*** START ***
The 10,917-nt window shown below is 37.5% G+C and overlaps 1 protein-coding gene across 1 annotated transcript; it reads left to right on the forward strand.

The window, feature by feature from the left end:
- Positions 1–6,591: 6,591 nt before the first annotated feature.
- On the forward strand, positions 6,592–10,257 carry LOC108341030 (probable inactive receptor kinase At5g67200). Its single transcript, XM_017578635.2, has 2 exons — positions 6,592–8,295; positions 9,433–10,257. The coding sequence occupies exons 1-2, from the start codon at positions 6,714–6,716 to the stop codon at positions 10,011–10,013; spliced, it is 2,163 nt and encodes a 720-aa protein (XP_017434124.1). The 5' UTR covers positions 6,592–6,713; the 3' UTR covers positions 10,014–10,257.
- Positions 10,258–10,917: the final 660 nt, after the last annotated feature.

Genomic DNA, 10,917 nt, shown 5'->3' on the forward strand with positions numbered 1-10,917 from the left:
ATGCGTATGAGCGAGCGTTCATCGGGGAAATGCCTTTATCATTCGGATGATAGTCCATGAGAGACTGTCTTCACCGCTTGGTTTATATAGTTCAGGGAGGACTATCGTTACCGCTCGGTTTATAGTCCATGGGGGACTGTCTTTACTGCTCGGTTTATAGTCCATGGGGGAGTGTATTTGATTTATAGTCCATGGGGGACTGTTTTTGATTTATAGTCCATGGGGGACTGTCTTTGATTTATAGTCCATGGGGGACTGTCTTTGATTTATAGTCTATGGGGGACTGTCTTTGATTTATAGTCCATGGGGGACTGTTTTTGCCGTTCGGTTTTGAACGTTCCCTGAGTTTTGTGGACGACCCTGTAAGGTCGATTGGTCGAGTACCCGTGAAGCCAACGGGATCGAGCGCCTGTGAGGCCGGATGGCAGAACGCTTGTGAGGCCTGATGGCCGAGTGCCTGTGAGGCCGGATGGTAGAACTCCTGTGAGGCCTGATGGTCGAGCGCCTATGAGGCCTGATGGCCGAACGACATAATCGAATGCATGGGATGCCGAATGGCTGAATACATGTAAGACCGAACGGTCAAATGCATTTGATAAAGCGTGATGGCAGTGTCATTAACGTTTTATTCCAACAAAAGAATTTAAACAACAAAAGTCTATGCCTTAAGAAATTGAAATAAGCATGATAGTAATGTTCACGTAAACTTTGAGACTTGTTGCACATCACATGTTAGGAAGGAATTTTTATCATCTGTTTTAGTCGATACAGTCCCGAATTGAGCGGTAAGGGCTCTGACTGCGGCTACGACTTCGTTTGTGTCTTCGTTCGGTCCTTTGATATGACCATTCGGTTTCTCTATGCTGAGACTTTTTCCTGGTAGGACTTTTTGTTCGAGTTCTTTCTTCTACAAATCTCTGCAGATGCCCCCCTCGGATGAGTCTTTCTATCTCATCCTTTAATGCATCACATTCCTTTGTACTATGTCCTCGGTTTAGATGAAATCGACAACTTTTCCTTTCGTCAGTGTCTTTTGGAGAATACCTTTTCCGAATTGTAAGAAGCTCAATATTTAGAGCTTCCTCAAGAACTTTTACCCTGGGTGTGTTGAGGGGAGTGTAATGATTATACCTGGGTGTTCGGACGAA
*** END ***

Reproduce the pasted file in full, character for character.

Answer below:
The 10,917-nt window shown below is 37.5% G+C and overlaps 1 protein-coding gene across 1 annotated transcript; it reads left to right on the forward strand.

The window, feature by feature from the left end:
- Positions 1–6,591: 6,591 nt before the first annotated feature.
- On the forward strand, positions 6,592–10,257 carry LOC108341030 (probable inactive receptor kinase At5g67200). Its single transcript, XM_017578635.2, has 2 exons — positions 6,592–8,295; positions 9,433–10,257. The coding sequence occupies exons 1-2, from the start codon at positions 6,714–6,716 to the stop codon at positions 10,011–10,013; spliced, it is 2,163 nt and encodes a 720-aa protein (XP_017434124.1). The 5' UTR covers positions 6,592–6,713; the 3' UTR covers positions 10,014–10,257.
- Positions 10,258–10,917: the final 660 nt, after the last annotated feature.

Genomic DNA, 10,917 nt, shown 5'->3' on the forward strand with positions numbered 1-10,917 from the left:
ATGCGTATGAGCGAGCGTTCATCGGGGAAATGCCTTTATCATTCGGATGATAGTCCATGAGAGACTGTCTTCACCGCTTGGTTTATATAGTTCAGGGAGGACTATCGTTACCGCTCGGTTTATAGTCCATGGGGGACTGTCTTTACTGCTCGGTTTATAGTCCATGGGGGAGTGTATTTGATTTATAGTCCATGGGGGACTGTTTTTGATTTATAGTCCATGGGGGACTGTCTTTGATTTATAGTCCATGGGGGACTGTCTTTGATTTATAGTCTATGGGGGACTGTCTTTGATTTATAGTCCATGGGGGACTGTTTTTGCCGTTCGGTTTTGAACGTTCCCTGAGTTTTGTGGACGACCCTGTAAGGTCGATTGGTCGAGTACCCGTGAAGCCAACGGGATCGAGCGCCTGTGAGGCCGGATGGCAGAACGCTTGTGAGGCCTGATGGCCGAGTGCCTGTGAGGCCGGATGGTAGAACTCCTGTGAGGCCTGATGGTCGAGCGCCTATGAGGCCTGATGGCCGAACGACATAATCGAATGCATGGGATGCCGAATGGCTGAATACATGTAAGACCGAACGGTCAAATGCATTTGATAAAGCGTGATGGCAGTGTCATTAACGTTTTATTCCAACAAAAGAATTTAAACAACAAAAGTCTATGCCTTAAGAAATTGAAATAAGCATGATAGTAATGTTCACGTAAACTTTGAGACTTGTTGCACATCACATGTTAGGAAGGAATTTTTATCATCTGTTTTAGTCGATACAGTCCCGAATTGAGCGGTAAGGGCTCTGACTGCGGCTACGACTTCGTTTGTGTCTTCGTTCGGTCCTTTGATATGACCATTCGGTTTCTCTATGCTGAGACTTTTTCCTGGTAGGACTTTTTGTTCGAGTTCTTTCTTCTACAAATCTCTGCAGATGCCCCCCTCGGATGAGTCTTTCTATCTCATCCTTTAATGCATCACATTCCTTTGTACTATGTCCTCGGTTTAGATGAAATCGACAACTTTTCCTTTCGTCAGTGTCTTTTGGAGAATACCTTTTCCGAATTGTAAGAAGCTCAATATTTAGAGCTTCCTCAAGAACTTTTACCCTGGGTGTGTTGAGGGGAGTGTAATGATTATACCTGGGTGTTCGGACGAA